The opposite is true with Ollivander’s Wand Shop. What a wonderful use of space! I absolutely love both this expanded experience and the fact that so many witches and wizards can come be a part of the wand selection ceremony with a much shorter, almost non-existent wait time.

But even here there’s a small catch: I wish that, instead of having built a second, “competitor” wand shop, Universal would’ve made the actual retail space of Ollivander’s a little larger to give some extra breathing room, which it more than needs from time to time.

The trouble with Gringotts
Some of the most persistent gripes many guests have with Diagon Alley are the long wait times and technical difficulties associated with Harry Potter and the Escape from Gringotts, the new land’s signature attraction. This is a common challenge for any new attraction that pushes the technology envelope, something which the Seven Dwarfs Mine Train at Magic Kingdom can identify with.






And Gringotts itself may actually part of the problem. Even those who enthusiastically love the ride still often admit that Harry Potter and the Forbidden Journey, the main attraction of Hogsmeade, affords a better, longer, and more fulfilling experience. When combined with Escape from Gringotts’ constant technical difficulties, for many guests it’s a less-than-satisfying finale to the new land.

As frustrating as the ride’s problems can be, there is actually something else I think could have been done better when it comes to the overall Gringotts experience: the Gringotts Money Exchange is, I think, oddly located. Why isn’t it closer to the actual bank facade and attraction?


To me, it would have made more sense for it to be right next to the bank building, instead of being separated by two shops (which technically puts it on Carkitt Market, in fact a different street). This would bring in more guests who are waiting for other family members that are on the ride, and it wouldn’t be so “lost” and hard to spot.

Additionally, I think the queue inside the attraction/shop makes guests think they need to keep walking rather than linger within and interact with the goblin – which is tragic, given that the interaction can be one of Diagon Alley’s more entertaining features to experience.

All aboard!
The Hogwarts Express and its station, of course, make up the final component of Diagon Alley, and, overall, they’re nothing short of brilliant.



An immaculate recreation of the train and King’s Cross Station double as an actual mode of transportation and take you to a completely different theme park, all while continuing the story of Harry Potter between Diagon Alley and Hogsmeade. It’s an incredible achievement and even more convenient than you’d expect – and if they’d only get a better voice for Hermione’s part (Emma Watson didn’t supply it herself), it would be nearly perfect.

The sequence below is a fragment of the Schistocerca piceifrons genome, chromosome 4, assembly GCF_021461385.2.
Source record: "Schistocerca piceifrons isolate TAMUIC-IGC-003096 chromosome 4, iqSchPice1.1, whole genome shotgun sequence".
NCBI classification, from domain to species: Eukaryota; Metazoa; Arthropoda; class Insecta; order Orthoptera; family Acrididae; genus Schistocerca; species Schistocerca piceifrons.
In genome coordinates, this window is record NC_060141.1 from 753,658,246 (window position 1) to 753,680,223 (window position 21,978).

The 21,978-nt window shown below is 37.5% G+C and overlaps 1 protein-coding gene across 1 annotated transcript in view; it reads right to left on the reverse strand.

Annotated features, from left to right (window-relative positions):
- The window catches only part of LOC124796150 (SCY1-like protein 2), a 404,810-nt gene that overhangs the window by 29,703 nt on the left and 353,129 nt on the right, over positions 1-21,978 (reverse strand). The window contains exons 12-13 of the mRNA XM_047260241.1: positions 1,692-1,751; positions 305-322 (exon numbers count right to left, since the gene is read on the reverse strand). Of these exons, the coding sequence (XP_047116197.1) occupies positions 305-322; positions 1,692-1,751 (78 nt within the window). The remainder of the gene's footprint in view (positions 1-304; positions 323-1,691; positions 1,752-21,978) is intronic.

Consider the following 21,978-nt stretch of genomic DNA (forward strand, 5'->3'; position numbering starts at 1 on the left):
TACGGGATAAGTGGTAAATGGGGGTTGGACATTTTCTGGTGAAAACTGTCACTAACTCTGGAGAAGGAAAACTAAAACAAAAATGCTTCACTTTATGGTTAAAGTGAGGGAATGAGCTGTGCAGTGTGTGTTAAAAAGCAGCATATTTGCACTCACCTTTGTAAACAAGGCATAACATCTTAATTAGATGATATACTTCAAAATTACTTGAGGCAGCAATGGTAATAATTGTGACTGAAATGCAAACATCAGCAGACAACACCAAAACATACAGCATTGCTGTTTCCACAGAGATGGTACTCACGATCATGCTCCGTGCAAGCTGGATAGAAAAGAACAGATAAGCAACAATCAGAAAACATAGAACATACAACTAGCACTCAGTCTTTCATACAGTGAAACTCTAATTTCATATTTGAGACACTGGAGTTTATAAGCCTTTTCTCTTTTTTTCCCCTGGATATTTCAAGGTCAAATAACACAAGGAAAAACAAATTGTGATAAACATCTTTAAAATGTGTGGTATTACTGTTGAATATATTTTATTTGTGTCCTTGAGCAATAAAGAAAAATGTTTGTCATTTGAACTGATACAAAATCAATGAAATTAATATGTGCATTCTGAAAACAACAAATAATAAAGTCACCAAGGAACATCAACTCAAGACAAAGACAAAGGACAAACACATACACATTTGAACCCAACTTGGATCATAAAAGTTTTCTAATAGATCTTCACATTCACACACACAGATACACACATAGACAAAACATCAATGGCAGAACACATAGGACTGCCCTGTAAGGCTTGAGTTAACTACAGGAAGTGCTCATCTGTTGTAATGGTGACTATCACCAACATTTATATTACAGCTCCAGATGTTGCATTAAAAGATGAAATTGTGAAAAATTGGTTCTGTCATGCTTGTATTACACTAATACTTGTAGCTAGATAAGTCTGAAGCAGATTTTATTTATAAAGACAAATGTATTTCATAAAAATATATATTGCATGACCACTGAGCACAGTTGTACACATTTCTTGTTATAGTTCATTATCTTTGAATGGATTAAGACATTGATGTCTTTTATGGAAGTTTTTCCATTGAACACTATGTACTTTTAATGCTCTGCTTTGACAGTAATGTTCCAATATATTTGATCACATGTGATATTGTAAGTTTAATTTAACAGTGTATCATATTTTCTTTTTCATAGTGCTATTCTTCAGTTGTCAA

Overall, I say the Wizarding World of Harry Potter – Diagon Alley is superbly executed on many levels. There are countless things that were done right with this land, including some I didn’t even get a chance to mention, like the interact wands (a hit with fans and priced reasonably enough) and the live stage shows (much improved over the shows in Hogsmeade).

Still, work can be done to make the new land better, and the good news here is that Universal still has plenty of time to do so; theme parks are an ever-evolving creature, and as the company continues to get guest feedback – and as it preps the next Wizarding World, the Ministry of Magic, which is rumored to be coming in 2018 – there is more than ample opportunity to fix what few problem areas there are.

Be sure to visit the OI Universal Center for everything you could possibly want to know about Diagon Alley. Do you have any thoughts on what was done right in the new Wizarding World or what could have been done better? Share them with us below.

Special thanks to Marc and Dan for adding a few additional details to my evaluation.

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About Dani

Born and raised in the land of sunshine and dreams-come-true, Dani has always had a passion for tourism and hospitality. She is a proud Orlando native who loves sharing her hometown with others. With work experience in theme parks, hotels, and reputation management she brings this background to her freelance writing endeavors. Follow her adventures on Twitter at @thisfloridalife.